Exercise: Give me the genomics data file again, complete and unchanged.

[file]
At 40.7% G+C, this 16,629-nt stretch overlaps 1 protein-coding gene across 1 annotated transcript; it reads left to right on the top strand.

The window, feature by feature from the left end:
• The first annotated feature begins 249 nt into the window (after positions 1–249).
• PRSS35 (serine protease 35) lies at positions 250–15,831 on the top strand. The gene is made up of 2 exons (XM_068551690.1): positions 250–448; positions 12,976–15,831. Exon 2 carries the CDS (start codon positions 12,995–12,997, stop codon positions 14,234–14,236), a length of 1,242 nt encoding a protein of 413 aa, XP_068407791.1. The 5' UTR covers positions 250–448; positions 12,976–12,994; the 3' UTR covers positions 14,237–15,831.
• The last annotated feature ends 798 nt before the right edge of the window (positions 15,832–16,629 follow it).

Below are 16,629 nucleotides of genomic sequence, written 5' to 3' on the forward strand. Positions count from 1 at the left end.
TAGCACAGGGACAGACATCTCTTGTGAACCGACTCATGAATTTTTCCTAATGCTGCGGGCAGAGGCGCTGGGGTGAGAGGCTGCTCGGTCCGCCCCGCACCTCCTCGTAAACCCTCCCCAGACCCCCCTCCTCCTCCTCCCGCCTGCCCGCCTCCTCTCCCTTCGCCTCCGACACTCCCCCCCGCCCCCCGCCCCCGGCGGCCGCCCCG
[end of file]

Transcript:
At 40.7% G+C, this 16,629-nt stretch overlaps 1 protein-coding gene across 1 annotated transcript; it reads left to right on the top strand.

The window, feature by feature from the left end:
• The first annotated feature begins 249 nt into the window (after positions 1–249).
• PRSS35 (serine protease 35) lies at positions 250–15,831 on the top strand. The gene is made up of 2 exons (XM_068551690.1): positions 250–448; positions 12,976–15,831. Exon 2 carries the CDS (start codon positions 12,995–12,997, stop codon positions 14,234–14,236), a length of 1,242 nt encoding a protein of 413 aa, XP_068407791.1. The 5' UTR covers positions 250–448; positions 12,976–12,994; the 3' UTR covers positions 14,237–15,831.
• The last annotated feature ends 798 nt before the right edge of the window (positions 15,832–16,629 follow it).

Below are 16,629 nucleotides of genomic sequence, written 5' to 3' on the forward strand. Positions count from 1 at the left end.
TAGCACAGGGACAGACATCTCTTGTGAACCGACTCATGAATTTTTCCTAATGCTGCGGGCAGAGGCGCTGGGGTGAGAGGCTGCTCGGTCCGCCCCGCACCTCCTCGTAAACCCTCCCCAGACCCCCCTCCTCCTCCTCCCGCCTGCCCGCCTCCTCTCCCTTCGCCTCCGACACTCCCCCCCGCCCCCCGCCCCCGGCGGCCGCCCCG